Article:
Brandon struggled at football at first, but those big brothers taught him technique and skills and bought him the weights that built up his body. He made so much progress that he was getting Division I offers by his junior season. East Carolina was the first to offer.

Floyd played at South Mecklenburg High, one of the state’s largest schools. but the football teams weren’t very strong.  The Sabres took lumps in a stout 4A league with schools with power and tradition such as Butler and Independence. South Meck lost 17 of 23 games his junior and senior seasons, but Floyd still stood out. Charlotte offered. Appalachian State was considered the frontrunner for Floyd after he visited Boone. Western Carolina, Old Dominion, South Carolina State and Shaw also recruited Floyd.

Walker was hired as Catawba’s head coach in December, 2012, with National Signing Day two months away. Catawba was desperate for offensive line help. Floyd had been on the recruiting list for Western Carolina, where Walker had been the defensive coordinator for a year.

Recruiting is always a complete staff effort, never one guy, but Floyd still remembers Walker’s visit to South Meck vividly.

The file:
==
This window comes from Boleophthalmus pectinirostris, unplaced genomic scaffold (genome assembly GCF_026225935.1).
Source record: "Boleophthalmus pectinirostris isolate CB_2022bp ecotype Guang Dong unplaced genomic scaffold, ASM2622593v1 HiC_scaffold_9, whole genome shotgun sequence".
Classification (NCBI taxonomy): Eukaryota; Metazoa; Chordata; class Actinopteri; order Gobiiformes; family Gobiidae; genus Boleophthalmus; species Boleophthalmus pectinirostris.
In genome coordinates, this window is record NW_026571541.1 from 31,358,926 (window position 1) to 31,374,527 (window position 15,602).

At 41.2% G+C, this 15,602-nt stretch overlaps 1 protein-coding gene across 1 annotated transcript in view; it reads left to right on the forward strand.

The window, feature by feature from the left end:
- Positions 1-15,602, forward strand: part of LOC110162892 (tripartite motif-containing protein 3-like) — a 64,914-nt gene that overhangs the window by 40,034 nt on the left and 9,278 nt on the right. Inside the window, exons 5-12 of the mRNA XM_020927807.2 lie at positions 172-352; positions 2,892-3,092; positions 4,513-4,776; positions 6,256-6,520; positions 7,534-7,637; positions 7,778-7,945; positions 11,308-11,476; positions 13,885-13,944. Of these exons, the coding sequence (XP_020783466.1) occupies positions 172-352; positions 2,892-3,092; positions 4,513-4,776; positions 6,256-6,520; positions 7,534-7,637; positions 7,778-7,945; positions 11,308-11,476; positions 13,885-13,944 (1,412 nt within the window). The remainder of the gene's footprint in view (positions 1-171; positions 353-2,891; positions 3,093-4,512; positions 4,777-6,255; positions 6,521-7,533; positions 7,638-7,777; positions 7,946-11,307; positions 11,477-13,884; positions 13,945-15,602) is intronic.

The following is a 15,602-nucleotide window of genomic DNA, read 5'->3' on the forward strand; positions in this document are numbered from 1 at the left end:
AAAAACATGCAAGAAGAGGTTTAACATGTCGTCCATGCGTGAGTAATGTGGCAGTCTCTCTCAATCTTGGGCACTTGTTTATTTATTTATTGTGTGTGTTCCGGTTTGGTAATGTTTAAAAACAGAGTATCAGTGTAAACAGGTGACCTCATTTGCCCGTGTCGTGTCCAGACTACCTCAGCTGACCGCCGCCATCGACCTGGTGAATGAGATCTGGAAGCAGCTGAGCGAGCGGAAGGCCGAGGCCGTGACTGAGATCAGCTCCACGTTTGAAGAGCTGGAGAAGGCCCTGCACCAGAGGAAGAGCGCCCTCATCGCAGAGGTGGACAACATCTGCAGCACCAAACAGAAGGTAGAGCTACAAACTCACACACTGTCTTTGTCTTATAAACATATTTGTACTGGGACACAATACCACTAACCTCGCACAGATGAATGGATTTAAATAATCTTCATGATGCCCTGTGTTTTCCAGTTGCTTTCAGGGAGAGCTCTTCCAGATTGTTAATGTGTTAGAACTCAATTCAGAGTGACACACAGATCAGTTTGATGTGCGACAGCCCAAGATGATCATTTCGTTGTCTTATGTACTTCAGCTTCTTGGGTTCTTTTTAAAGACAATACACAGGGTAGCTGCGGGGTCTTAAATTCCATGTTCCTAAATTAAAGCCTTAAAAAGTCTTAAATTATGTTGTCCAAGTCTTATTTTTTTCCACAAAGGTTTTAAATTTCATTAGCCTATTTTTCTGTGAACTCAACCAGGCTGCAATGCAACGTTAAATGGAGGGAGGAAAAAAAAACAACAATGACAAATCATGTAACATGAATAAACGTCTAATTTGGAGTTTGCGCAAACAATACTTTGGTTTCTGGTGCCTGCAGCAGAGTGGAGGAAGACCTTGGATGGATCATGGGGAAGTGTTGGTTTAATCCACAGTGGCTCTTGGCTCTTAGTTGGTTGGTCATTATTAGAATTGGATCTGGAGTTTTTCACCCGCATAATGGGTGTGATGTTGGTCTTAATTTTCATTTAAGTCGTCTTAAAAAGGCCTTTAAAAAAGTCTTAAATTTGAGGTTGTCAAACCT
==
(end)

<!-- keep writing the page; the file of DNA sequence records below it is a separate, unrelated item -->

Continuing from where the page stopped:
“He’d just gotten the job at Catawba, but I was impressed when he came to visit me in person,” Floyd said. “I was impressed with what he believed he could do at Catawba.”

Catawba was Division II, but it offered immediate playing time and it offered closeness to Floyd’s mother in Charlotte. A lot of people were stunned, but on National Signing Day, Floyd picked the Indians.

Floyd proved as good as advertised. In 2013, he started seven games for Catawba as a true freshman. As a sophomore in 2014, he started all 11. He was beginning to be recognized as an All-SAC caliber player when the injuries struck.

Now, as a fifth-year guy, he’s one of the deans of the team, a veteran who has been around almost as long as Walker. He’s been good in the classroom and good as far as representing Catawba in the community.